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#143061 - 08/06/08 07:32 PM Bacteria were real killers in 1918 flu pandemic
Blast Offline
INTERCEPTOR
Carpal Tunnel

Registered: 07/15/02
Posts: 3633
Loc: TX
New research has shown a majority of the deaths in the 1918 flu pandemic were actually due to bacteria.
Article here

They suggest governments stock up on antibiotics in preparation for the next one.

-Blast
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#143072 - 08/06/08 08:39 PM Re: Bacteria were real killers in 1918 flu pandemic [Re: Blast]
dougwalkabout Offline
Crazy Canuck
Carpal Tunnel

Registered: 02/03/07
Posts: 2939
Loc: Alberta, Canada
Fascinating -- historically and practically.

Thanks for the link!

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#143074 - 08/06/08 09:11 PM Re: Bacteria were real killers in 1918 flu pandemic [Re: dougwalkabout]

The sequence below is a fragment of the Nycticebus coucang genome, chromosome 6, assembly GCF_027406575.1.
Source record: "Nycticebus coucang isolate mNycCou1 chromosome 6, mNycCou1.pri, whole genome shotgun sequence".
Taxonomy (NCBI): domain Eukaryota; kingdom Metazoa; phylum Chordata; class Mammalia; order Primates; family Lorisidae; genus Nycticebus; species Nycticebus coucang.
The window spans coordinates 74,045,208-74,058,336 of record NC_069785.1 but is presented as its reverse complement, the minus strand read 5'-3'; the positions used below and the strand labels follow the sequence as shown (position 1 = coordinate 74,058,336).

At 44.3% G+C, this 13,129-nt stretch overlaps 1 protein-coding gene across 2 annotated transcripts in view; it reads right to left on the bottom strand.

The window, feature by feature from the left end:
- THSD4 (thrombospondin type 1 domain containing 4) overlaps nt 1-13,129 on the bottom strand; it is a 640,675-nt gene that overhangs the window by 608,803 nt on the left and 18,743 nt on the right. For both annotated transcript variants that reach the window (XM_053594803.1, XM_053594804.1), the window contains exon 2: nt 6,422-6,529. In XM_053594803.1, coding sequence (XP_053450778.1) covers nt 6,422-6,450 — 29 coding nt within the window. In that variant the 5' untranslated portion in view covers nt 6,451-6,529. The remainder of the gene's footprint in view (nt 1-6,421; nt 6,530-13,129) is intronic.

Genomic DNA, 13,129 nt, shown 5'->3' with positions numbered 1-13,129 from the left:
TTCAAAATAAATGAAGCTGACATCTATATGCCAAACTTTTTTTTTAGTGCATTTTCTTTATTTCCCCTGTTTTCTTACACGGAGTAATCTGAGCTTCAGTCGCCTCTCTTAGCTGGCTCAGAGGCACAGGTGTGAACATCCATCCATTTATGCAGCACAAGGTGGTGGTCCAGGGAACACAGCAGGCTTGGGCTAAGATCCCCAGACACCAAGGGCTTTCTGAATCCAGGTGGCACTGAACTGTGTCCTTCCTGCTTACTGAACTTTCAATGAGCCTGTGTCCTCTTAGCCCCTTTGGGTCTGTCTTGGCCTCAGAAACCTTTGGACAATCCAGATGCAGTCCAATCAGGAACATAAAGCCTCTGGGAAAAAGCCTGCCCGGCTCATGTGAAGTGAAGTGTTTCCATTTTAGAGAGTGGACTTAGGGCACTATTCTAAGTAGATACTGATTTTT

Yuccahead Offline
Member

Registered: 07/24/08
Posts: 199
Loc: W. Texas
I have a book, "Desert Survival Skills" written by David Alloway. A few years ago, after reading the book, I Googled him and found a web page that said he had died of an infection contracted when a horse stepped on his foot far from medical attention. I have since then wondered whether to carry antibiotics in my first aid kit.

After further sniffing around I wondered which antibiotic I should carry. I'm a little fuzzy on the differences but there are scads of antibiotics. There are those that work on gram negative bacteria, those that work on aerobic bacteria, those that work only on some particular infections and those that work only on Tuesdays. Some also can have quite serious side-effects (see the link below for more).